5. Food and water are needed for even short-term survival. It wouldn't hurt to buy a box of power bars and put a couple in your desk at work, a few in your car, and the rest in your home. (Replace them every three months; you can eat the old ones as snacks.) Having a bottle of water on the bookshelf in your office comes in handy for no end of problems. (I last used mine when I had a mouthful of pills and suddenly discovered my drinking cup was empty.) A bottle of water and a power bar will get you through a day and a night. They aren't enough, but your body's reserves will make up for the shortages, if only for one day. Even Wolf has a survival plan. He has hidden Milk Bones all over the office and Jean's apartment. If a disaster strikes while we're out, those will keep him wagging and barking for a week, long enough for us to get to him.
6. Keep a "go bag" of essentials in your car. (If you don't drive to work, see if there is a place you can keep the bag at your office, and keep an identical bag at home.) Include key items like some food (power bars and a can of beef stew), a sealed metal water bottle, a water filter, a multi-tool if you don't want it on your belt, extra ammo if you carry a pistol, toilet paper, wet napkins, a small quantity of money, a first aid kit, a flashlight, a good hunting knife, local maps, matches, a metal pot to boil water, and whatever else is appropriate to your area (rain gear, winter clothes, etc.). You might also include a change of clothing and an old jacket. (A pair of dry socks in your desk drawer at work may come in handy on an ordinary rainy day.) A good pair of hiking boots could be kept in the car with the bag. You can go overboard and pack the trunk full, including a tent and an inflatable boat, but let's not. Instead, just stock 10 times the contents of your go-bag inside your home.
7. For medium-term survival, say a week, you need more supplies, and that means storing them at home. Buy two or three big three-gallon water bottles, fill them, and put them in the bottom of some closet. (They'll come in handy if the water system goes out and you need to flush a toilet. We have them in the office for just that reason.) While every home has an average of three-days of food, you need to store at least a week if not two. (Obviously, this must be canned or dried food that won't go bad.) The simplest way is to assemble one week of food for your family and store it somewhere other than with the food you just bought and plan to eat this week. Then replace it every couple of months and move the original supply into the pantry for use this week and next. (It is really too complicated to go through every week's groceries and swap some of them into the reserve and reserve items into the pantry. You'll end up forgetting to replace something. Better to replace the whole cache all at once.) Pick a variety of items, including chicken noodle soup which is a good supply of fluid to drink if it comes to that. Remember that things like Raman noodles require a dependable supply of water and fire.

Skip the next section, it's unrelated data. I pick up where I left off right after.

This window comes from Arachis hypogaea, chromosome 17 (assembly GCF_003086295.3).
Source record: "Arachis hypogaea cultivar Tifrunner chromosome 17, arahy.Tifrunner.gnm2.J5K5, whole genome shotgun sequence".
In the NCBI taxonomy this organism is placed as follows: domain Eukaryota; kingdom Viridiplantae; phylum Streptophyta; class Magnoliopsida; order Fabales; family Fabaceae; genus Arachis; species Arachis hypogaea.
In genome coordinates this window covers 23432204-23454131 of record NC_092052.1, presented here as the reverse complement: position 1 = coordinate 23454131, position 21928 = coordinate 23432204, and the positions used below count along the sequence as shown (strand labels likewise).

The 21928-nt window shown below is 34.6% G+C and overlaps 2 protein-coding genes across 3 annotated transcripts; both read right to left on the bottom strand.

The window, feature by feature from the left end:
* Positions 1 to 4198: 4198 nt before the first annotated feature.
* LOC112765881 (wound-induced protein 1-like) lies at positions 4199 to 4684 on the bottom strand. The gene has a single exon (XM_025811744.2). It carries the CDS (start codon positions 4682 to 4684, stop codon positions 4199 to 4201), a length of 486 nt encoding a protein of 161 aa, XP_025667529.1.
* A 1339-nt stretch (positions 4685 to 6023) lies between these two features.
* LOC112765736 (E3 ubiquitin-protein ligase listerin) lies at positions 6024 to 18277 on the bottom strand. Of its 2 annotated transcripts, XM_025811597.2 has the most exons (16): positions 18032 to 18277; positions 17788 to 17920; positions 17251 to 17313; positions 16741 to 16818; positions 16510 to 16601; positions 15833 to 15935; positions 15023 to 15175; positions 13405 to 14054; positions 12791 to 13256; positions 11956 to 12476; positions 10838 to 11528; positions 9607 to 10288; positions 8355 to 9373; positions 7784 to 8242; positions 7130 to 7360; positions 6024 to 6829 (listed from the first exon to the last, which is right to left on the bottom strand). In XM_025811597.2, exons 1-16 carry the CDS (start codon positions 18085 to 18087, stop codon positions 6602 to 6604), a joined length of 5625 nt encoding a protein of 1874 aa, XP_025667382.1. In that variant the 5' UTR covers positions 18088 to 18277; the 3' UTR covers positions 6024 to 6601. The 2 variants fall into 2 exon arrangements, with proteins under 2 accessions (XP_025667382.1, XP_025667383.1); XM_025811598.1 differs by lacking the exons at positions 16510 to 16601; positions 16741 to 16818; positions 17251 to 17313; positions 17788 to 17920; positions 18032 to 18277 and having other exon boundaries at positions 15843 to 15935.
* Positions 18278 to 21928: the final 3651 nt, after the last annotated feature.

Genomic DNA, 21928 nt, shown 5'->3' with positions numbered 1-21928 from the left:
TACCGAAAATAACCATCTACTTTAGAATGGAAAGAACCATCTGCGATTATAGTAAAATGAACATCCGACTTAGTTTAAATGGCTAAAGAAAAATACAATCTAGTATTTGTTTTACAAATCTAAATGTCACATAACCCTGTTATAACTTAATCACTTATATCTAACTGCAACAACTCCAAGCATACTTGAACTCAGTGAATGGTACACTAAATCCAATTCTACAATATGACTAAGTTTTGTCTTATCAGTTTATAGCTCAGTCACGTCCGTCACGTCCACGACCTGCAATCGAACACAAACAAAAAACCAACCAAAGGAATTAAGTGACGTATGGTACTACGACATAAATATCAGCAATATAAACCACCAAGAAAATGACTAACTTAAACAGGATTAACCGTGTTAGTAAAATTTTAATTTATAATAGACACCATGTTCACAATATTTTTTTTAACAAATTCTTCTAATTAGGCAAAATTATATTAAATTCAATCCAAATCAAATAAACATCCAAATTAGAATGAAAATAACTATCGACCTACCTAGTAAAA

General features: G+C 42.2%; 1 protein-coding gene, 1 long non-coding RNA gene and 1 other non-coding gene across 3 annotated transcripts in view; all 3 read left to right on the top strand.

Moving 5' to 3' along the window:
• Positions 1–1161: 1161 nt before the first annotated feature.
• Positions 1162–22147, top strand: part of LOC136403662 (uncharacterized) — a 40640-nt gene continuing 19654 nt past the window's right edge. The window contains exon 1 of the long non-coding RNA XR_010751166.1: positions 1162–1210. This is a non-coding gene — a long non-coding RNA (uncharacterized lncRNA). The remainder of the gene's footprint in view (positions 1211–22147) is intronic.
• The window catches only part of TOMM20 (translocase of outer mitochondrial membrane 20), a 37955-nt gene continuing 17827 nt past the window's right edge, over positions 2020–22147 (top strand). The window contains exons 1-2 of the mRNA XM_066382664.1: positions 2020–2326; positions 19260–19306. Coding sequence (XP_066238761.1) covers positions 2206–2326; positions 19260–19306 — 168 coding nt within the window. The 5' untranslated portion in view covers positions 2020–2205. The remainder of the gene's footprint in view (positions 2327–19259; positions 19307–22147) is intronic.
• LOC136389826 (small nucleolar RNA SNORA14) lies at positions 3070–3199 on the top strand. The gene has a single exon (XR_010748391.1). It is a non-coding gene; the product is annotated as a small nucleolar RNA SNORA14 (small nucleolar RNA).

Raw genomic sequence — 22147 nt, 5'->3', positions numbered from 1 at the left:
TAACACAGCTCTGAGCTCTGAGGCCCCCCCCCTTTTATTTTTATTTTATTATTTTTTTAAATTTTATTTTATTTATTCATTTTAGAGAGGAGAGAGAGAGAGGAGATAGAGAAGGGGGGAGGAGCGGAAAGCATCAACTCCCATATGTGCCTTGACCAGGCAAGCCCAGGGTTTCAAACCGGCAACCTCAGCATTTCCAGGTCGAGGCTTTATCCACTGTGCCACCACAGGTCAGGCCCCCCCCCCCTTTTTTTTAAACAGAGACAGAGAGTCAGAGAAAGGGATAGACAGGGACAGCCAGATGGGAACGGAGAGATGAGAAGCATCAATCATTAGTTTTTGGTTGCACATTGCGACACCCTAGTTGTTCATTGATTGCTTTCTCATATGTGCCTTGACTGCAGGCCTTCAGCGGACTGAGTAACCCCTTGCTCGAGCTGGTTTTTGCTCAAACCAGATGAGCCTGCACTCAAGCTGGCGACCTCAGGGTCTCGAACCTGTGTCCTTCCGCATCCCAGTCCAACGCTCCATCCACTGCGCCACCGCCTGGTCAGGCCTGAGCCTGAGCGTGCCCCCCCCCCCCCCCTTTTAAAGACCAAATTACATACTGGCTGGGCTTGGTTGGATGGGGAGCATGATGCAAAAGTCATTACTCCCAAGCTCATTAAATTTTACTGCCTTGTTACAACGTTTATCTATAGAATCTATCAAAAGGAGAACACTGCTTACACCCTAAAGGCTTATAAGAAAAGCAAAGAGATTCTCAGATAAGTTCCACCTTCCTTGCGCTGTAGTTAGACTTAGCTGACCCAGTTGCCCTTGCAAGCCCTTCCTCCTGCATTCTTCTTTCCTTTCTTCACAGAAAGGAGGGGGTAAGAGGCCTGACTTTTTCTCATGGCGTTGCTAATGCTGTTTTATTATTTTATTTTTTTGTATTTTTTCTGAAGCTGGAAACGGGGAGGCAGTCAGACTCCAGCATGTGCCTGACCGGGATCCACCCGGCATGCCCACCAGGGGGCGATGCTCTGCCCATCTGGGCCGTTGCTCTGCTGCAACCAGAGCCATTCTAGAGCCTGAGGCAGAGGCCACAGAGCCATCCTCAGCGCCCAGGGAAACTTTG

8. For long-term survival, you'll need a way to grow your own food and purify water found naturally. Buy one (or more) of those "water filter straw" things and keep it where you can find it. (It's easier to purify water from a puddle than to find a stock of bottled water somebody abandoned.) You will also need to grow your own food, which means buying $20 worth of vegetable seeds and putting them into a waterproof container in a dark closet. (Write the date on the box and in two years replace the seeds and donate the old ones to a charity.)
9. For a true apocalypse scenario, you need trade goods. Gold and silver coins might work in a scenario where it is obvious that the world is going to return to order in a year or two. If 99% of the population is dead (or undead, as the case may be) you'll get more trade value with medical supplies, food, ammunition, hand-cranked flashlights, small cheap pistols, or other immediately useful items. Just remember when making a trade, that the guy you're trying to trade with may not be above robbing you at gunpoint.
10. I am not a big fan of building a big bunker full of supplies three states away. It could be hard to get to, and in a true apocalypse you'll get there only to find that the local contractor who built it for you has moved in and brought his gun collection with him. When the apocalypse happens, lots of people will be trying to move, jamming the roads. If you aren't ready to survive for the first week right where you are, you aren't ready to survive at all.